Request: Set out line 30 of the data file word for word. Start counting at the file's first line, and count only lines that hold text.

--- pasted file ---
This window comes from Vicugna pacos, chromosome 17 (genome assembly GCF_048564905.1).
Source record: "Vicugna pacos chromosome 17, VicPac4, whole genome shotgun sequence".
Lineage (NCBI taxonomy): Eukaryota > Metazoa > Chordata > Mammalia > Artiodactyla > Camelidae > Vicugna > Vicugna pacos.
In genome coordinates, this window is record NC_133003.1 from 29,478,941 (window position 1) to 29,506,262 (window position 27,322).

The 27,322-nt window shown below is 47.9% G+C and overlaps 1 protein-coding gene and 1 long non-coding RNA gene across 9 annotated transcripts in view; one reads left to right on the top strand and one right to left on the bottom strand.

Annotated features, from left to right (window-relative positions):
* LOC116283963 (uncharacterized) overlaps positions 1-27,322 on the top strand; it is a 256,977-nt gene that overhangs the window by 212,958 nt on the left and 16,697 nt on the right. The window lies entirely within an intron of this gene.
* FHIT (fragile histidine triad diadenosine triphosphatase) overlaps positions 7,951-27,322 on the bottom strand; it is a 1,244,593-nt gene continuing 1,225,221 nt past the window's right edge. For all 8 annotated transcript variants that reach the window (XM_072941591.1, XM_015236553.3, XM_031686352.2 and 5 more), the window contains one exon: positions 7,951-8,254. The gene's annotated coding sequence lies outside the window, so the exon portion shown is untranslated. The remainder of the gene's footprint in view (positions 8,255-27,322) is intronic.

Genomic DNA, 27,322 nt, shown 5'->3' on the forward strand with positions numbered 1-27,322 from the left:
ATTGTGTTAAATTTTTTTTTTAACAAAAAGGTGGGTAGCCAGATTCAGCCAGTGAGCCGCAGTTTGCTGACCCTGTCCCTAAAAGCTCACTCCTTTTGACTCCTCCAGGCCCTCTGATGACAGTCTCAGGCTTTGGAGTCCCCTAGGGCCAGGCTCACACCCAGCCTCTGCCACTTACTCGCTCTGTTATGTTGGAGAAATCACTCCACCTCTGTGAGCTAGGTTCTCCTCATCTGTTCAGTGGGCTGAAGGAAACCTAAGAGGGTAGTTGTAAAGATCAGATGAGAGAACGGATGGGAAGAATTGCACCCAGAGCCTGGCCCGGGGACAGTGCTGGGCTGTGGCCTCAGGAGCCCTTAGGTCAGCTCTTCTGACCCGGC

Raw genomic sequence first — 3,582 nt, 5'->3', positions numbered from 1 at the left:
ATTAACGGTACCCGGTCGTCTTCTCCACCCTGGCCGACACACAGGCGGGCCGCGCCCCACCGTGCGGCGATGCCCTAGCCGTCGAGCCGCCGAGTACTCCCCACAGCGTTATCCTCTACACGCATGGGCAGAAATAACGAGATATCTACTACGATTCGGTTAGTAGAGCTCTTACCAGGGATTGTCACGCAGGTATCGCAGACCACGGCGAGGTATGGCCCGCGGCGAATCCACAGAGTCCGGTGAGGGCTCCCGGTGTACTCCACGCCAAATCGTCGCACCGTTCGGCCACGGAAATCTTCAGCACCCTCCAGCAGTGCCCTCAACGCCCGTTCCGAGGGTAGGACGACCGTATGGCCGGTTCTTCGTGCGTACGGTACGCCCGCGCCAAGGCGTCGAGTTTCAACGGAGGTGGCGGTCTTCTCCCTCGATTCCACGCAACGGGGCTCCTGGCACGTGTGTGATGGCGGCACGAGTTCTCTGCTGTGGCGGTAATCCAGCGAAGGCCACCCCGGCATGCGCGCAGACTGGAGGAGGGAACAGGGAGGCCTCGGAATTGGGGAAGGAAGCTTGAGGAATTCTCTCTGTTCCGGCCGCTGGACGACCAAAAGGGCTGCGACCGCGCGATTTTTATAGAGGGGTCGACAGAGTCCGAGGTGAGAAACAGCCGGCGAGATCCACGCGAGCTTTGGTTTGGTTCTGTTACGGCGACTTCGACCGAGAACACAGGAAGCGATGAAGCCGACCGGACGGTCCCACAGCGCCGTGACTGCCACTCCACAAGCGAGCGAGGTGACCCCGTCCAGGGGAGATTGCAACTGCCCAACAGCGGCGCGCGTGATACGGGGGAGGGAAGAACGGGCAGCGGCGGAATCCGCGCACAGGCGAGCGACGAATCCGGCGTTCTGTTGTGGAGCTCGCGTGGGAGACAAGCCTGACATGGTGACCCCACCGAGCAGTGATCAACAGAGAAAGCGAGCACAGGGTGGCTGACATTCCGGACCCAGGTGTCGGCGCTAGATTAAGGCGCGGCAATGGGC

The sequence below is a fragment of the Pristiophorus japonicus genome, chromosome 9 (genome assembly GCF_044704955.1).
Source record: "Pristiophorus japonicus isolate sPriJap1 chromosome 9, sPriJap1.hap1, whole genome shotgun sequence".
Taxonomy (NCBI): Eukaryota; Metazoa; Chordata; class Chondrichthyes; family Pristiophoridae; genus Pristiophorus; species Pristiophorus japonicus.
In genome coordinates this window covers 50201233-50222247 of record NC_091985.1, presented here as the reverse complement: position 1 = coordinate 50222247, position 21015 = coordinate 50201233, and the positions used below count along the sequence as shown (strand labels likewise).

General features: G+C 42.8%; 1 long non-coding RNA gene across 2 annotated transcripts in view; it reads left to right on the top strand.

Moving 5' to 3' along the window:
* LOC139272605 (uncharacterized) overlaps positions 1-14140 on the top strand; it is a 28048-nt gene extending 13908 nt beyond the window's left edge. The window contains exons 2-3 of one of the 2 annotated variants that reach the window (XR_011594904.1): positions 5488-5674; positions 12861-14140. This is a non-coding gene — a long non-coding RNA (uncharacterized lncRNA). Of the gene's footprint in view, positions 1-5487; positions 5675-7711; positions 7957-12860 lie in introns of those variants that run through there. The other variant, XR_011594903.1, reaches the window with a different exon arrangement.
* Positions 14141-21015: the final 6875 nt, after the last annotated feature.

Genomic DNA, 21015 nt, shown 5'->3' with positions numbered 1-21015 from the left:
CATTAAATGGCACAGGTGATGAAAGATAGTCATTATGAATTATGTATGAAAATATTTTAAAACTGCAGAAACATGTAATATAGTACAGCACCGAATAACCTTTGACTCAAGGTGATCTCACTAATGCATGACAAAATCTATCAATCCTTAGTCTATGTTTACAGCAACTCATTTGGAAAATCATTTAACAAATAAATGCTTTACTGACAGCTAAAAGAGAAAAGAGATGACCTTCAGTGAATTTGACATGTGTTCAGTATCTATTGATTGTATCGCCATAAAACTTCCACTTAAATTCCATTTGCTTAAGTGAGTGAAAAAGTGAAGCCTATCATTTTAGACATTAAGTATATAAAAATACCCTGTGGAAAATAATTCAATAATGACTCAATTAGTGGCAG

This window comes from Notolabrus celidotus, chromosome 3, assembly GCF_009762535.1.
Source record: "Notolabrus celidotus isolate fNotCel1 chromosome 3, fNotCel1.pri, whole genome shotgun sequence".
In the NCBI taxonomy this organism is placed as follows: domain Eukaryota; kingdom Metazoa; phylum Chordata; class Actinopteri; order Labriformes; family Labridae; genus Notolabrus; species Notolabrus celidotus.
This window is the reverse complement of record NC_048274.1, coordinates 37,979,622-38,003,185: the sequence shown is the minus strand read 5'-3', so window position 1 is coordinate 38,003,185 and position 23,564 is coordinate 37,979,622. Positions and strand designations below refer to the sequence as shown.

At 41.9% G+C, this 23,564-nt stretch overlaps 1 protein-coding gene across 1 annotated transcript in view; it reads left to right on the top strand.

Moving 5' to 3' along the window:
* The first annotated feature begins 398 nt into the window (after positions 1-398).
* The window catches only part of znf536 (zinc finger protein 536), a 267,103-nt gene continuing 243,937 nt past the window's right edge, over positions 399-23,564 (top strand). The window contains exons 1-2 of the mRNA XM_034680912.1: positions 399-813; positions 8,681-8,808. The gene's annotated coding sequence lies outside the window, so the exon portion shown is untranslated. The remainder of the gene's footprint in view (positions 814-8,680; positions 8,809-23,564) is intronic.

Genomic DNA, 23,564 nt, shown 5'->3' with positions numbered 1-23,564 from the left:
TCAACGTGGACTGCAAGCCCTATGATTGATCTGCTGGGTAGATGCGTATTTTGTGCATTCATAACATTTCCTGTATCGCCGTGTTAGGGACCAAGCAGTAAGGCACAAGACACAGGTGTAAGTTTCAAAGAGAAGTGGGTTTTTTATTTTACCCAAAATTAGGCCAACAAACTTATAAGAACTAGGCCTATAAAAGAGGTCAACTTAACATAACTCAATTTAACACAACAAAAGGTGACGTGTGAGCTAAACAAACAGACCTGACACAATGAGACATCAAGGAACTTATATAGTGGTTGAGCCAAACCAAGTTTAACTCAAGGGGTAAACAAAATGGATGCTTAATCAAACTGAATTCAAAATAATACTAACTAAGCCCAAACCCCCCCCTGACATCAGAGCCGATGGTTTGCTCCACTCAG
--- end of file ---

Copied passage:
* The window catches only part of znf536 (zinc finger protein 536), a 267,103-nt gene continuing 243,937 nt past the window's right edge, over positions 399-23,564 (top strand). The window contains exons 1-2 of the mRNA XM_034680912.1: positions 399-813; positions 8,681-8,808. The gene's annotated coding sequence lies outside the window, so the exon portion shown is untranslated. The remainder of the gene's footprint in view (positions 814-8,680; positions 8,809-23,564) is intronic.